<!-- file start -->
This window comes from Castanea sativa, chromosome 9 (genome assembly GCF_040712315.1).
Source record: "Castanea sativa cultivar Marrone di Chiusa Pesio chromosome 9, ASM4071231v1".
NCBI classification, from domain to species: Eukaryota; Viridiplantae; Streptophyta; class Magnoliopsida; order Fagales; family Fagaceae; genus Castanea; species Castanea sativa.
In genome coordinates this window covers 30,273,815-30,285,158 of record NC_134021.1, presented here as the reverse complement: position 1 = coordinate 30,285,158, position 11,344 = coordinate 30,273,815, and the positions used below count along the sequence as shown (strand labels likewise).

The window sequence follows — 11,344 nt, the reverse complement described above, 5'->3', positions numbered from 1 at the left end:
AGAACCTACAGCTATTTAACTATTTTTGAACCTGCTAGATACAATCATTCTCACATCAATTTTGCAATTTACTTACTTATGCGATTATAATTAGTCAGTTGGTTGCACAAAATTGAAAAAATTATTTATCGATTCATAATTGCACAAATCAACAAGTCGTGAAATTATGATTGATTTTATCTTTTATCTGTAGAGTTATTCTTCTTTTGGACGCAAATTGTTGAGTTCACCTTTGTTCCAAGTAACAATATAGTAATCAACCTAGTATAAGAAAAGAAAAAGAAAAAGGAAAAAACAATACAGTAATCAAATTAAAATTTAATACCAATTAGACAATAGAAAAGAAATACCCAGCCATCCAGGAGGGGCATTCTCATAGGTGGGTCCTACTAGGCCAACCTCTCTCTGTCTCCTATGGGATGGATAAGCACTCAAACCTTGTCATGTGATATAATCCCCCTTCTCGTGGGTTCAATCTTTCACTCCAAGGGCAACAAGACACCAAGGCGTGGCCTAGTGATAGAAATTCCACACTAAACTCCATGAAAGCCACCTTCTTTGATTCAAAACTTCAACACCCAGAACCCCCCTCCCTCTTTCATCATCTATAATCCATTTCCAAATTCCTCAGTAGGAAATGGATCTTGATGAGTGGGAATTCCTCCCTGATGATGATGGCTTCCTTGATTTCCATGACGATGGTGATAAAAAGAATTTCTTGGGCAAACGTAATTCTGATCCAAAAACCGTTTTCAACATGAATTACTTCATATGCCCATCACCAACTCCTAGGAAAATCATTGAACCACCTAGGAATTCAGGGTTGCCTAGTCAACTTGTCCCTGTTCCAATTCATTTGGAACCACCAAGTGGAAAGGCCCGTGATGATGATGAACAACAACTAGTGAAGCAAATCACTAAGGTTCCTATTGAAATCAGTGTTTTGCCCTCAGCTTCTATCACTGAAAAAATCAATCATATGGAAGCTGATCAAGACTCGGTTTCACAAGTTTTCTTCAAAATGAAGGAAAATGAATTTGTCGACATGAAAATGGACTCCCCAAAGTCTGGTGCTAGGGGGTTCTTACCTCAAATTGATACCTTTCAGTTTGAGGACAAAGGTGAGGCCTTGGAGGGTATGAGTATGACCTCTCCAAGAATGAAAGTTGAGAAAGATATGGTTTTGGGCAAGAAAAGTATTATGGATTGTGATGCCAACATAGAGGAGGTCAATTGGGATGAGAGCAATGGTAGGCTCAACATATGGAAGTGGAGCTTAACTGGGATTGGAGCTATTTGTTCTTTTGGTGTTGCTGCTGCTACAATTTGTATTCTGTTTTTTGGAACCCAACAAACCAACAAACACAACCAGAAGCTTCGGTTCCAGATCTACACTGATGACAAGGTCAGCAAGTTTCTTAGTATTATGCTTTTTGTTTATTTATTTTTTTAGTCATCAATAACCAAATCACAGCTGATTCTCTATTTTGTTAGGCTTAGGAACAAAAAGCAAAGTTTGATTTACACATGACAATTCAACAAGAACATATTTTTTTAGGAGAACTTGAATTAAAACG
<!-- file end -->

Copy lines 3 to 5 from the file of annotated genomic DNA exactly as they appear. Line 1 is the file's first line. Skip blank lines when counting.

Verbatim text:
NCBI classification, from domain to species: Eukaryota; Viridiplantae; Streptophyta; class Magnoliopsida; order Fagales; family Fagaceae; genus Castanea; species Castanea sativa.
In genome coordinates this window covers 30,273,815-30,285,158 of record NC_134021.1, presented here as the reverse complement: position 1 = coordinate 30,285,158, position 11,344 = coordinate 30,273,815, and the positions used below count along the sequence as shown (strand labels likewise).

The window sequence follows — 11,344 nt, the reverse complement described above, 5'->3', positions numbered from 1 at the left end: